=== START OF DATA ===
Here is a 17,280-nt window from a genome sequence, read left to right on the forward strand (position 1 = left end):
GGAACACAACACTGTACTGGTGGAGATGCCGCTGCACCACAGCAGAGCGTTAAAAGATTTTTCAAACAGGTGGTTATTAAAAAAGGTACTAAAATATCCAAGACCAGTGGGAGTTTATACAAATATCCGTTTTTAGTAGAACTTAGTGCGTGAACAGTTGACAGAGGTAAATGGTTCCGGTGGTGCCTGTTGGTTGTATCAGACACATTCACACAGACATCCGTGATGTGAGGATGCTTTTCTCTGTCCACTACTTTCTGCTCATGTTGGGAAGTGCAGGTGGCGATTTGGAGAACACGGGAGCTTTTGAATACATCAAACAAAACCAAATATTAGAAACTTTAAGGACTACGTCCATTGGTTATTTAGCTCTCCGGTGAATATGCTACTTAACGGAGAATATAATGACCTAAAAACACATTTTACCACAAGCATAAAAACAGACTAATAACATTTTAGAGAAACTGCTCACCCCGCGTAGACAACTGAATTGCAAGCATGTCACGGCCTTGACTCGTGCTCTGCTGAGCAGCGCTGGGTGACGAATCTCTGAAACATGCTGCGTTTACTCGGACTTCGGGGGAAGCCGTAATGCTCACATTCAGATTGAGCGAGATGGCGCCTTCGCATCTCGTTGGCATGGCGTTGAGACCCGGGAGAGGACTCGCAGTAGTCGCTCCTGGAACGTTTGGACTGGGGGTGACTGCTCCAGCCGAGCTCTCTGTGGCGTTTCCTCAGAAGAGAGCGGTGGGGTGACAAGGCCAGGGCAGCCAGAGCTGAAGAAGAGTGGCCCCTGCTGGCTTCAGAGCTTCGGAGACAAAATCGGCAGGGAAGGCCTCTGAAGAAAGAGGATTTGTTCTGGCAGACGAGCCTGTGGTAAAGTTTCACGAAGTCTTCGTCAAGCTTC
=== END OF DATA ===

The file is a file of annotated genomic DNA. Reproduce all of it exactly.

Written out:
Here is a 17,280-nt window from a genome sequence, read left to right on the forward strand (position 1 = left end):
GGAACACAACACTGTACTGGTGGAGATGCCGCTGCACCACAGCAGAGCGTTAAAAGATTTTTCAAACAGGTGGTTATTAAAAAAGGTACTAAAATATCCAAGACCAGTGGGAGTTTATACAAATATCCGTTTTTAGTAGAACTTAGTGCGTGAACAGTTGACAGAGGTAAATGGTTCCGGTGGTGCCTGTTGGTTGTATCAGACACATTCACACAGACATCCGTGATGTGAGGATGCTTTTCTCTGTCCACTACTTTCTGCTCATGTTGGGAAGTGCAGGTGGCGATTTGGAGAACACGGGAGCTTTTGAATACATCAAACAAAACCAAATATTAGAAACTTTAAGGACTACGTCCATTGGTTATTTAGCTCTCCGGTGAATATGCTACTTAACGGAGAATATAATGACCTAAAAACACATTTTACCACAAGCATAAAAACAGACTAATAACATTTTAGAGAAACTGCTCACCCCGCGTAGACAACTGAATTGCAAGCATGTCACGGCCTTGACTCGTGCTCTGCTGAGCAGCGCTGGGTGACGAATCTCTGAAACATGCTGCGTTTACTCGGACTTCGGGGGAAGCCGTAATGCTCACATTCAGATTGAGCGAGATGGCGCCTTCGCATCTCGTTGGCATGGCGTTGAGACCCGGGAGAGGACTCGCAGTAGTCGCTCCTGGAACGTTTGGACTGGGGGTGACTGCTCCAGCCGAGCTCTCTGTGGCGTTTCCTCAGAAGAGAGCGGTGGGGTGACAAGGCCAGGGCAGCCAGAGCTGAAGAAGAGTGGCCCCTGCTGGCTTCAGAGCTTCGGAGACAAAATCGGCAGGGAAGGCCTCTGAAGAAAGAGGATTTGTTCTGGCAGACGAGCCTGTGGTAAAGTTTCACGAAGTCTTCGTCAAGCTTC